FM/CFS/ME RESOURCES - Migraines in Fibromyalgia and CFS/ME


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Migraines in Fibromyalgia and CFS/ME

It's rare to come across a person with Fibromyalgia (FM) or CFS/ME, who has never had a migraine. The serotonin levels in your body are increasing rapidly, and the blood vessels in your brain have constricted. By the time the pain starts, your serotonin levels have come back to normal.

But, your blood vessels are now trying to go back to normal, that dreaded pain, starting on one side of the neck or head. Nothing like that feeling of the after-effects of being hit upside the head with a baseball bat, and stabbing pain, slowly moving into your eye socket. Sometimes migraines come with a warning in the form of an "aura," a pattern of reddish-orange zig-zagging dots, or nausea to the point of vomiting.

Why are migraines so common to FM/CFS/ME? We will take a look at the different types of migraines, the role Central Sensitization, Magnesium, prodromes and aura's. For many patients, migraines tend to come with some kind of warning.

The Prodrome Phase

According to the University of Maryland Migraine Headache Intro, "the Prodrome Phase is a group of vague symptoms that may precede a migraine attack by several hours, or even a day or two. Prodrome symptoms include:

  • sensitivity to light or sound
  • changes in appetite, including decreased appetite or food cravings
  • thirst
  • fatigue and drowsiness
  • mood changes including depression, irritability, or restlessness

An aura can be a visual light disturbance in the form of dots, blind spots, even temporary loss of sight in on eye. Side effects that are less common include:

  • issues with speech as in a stammer or stuttering
  • visual spatial distortion
  • tremors on one side of the body (migraine seizures)
  • feelings of disorientation and confusion

The Postdrome Phrase is the exhausted, drained, hang-over feeling after the migraine. There are multiple types of migraines that occur, and a person may have more than one type of migraine, without ever knowing there is a difference.

Types of Migraines

1. Classic Migraines
Usually begin with prodrome warning, like an aura, or visual disturbance, prior to the onset of pain. Sensory issues can occur, such as a sensitivity to light (photo-phobia,) a sensitivity to sound (phono-phobia,) and smell (olfactory aura symptoms.)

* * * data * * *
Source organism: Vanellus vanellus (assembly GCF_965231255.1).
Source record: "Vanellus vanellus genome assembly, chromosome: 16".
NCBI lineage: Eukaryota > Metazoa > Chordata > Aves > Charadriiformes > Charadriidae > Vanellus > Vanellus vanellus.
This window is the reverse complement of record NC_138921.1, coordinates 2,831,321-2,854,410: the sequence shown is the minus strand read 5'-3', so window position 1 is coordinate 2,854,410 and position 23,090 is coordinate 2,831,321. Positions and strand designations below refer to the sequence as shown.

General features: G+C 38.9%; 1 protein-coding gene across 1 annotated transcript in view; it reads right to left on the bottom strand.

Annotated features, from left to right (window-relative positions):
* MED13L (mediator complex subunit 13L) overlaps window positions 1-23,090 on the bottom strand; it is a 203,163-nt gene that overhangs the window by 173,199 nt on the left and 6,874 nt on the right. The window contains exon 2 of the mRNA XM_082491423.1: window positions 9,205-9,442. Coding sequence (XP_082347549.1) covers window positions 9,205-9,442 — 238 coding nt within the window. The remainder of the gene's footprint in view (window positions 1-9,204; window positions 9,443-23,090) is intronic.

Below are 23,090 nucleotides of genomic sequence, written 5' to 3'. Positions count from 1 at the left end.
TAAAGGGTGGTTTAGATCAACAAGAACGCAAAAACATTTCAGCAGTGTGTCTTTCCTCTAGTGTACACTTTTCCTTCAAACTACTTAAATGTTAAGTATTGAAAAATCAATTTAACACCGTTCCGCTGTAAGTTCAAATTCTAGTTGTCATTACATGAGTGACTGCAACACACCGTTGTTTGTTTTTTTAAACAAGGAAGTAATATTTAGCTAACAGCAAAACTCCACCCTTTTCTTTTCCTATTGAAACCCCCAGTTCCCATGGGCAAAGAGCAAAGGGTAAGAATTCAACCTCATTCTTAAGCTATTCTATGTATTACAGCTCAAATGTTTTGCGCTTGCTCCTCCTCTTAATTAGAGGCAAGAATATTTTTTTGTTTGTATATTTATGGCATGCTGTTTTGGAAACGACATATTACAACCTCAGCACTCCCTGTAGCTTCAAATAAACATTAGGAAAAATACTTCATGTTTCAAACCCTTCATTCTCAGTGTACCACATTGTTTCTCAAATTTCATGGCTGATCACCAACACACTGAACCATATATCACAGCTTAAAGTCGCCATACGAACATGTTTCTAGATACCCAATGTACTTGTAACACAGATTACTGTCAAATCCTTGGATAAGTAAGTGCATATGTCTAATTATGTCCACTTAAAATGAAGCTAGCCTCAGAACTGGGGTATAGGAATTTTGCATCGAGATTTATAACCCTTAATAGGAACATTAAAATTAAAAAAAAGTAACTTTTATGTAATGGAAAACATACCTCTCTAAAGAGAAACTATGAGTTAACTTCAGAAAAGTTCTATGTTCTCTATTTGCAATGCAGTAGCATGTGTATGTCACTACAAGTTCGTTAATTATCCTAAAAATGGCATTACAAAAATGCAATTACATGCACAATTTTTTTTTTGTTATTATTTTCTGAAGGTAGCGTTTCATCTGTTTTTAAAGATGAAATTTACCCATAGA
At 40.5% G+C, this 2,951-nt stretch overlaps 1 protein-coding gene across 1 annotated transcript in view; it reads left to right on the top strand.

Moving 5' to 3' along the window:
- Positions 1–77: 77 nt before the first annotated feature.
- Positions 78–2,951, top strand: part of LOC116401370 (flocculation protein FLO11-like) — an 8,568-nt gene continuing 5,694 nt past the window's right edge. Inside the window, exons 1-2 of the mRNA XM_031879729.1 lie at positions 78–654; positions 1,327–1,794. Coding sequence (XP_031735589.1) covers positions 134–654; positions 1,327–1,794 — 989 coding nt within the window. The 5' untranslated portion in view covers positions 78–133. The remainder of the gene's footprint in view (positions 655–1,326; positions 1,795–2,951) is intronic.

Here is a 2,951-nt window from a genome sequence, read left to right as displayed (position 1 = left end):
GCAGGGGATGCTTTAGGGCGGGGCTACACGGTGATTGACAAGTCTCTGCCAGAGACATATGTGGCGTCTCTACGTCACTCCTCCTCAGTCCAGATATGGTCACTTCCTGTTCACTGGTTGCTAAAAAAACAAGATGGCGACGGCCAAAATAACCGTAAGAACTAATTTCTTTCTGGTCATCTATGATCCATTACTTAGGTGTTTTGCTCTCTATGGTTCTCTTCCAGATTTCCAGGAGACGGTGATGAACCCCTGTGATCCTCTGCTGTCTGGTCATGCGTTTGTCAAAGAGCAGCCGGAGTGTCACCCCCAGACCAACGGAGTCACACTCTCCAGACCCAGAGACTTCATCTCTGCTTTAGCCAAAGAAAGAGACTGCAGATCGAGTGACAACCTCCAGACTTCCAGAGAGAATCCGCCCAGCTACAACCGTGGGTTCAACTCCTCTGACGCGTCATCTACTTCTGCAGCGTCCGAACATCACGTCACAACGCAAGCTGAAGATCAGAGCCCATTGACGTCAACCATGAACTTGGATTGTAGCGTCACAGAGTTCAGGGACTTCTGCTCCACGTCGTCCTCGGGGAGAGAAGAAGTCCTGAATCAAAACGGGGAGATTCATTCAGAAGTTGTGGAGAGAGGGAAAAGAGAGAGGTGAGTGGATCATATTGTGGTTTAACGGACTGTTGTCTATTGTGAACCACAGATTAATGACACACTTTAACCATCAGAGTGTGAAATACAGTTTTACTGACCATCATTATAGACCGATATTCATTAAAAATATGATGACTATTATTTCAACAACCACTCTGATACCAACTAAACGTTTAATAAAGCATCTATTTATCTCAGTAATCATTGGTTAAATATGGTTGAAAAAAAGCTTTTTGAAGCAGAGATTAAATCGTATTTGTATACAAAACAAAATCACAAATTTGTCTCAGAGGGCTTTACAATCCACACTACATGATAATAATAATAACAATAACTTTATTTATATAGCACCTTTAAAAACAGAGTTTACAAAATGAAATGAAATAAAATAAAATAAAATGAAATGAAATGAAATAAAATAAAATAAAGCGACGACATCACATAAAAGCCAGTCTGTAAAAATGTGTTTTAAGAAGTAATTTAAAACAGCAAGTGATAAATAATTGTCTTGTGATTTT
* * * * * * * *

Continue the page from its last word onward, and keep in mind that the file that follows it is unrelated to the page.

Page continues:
2. Common Migraines
Usually occur without the warning or aura.

3. Migraine Attack
Is a severe migraine lasting up to 72 hours. The University of Maryland cites the following symptoms:

  • throbbing on one half of the head
  • pain worsened with physical activity
  • nausea and vomiting
  • visual symptoms
  • facial tingling or numbness
  • extreme sensitivity to light and noise
  • looking pale and feeling cold

4. Basilar Migraines
Usually start at the base of the skull, or basilar artery. Vertigo is common, ringing in the ears, slurred speech, and severe pain.

5. Chronic Migraines
Where pain medications are used for 3 or more days, resulting in a rebound effect.

6. Transformed Migraines
Aka chronic severe migraines, can be the result of hormonal issues, thyroid issues, hypertension, or gastrointestinal related issues.

7. Cluster Migraines
Aka the "alarm clock headache" as patients are usually awoken with a severe headache, they tend to run in patterns of frequency, and are considered the most painful of headaches.

8. Retinol Migraines
Can cause short term loss of sight.

9. Cervical Migraines
Are generated via the cervical spine.

10. Opthalmoplegic Migraines
Are usually felt in the eye, can cause the eyelid to temporarily droop.

11. Hormonal Migraines
Are quite painful can occur just prior to menstruation, during ovulation, and menopause; the occur with hormonal fluctuations, usually related to estrogen changes. Birth Control pills and hormone replacement are common triggers of migraines. With Chronic Severe Migraines, they tend to have several types of migraines. Then there is the role of of Central Sensitization.

Central Sensitization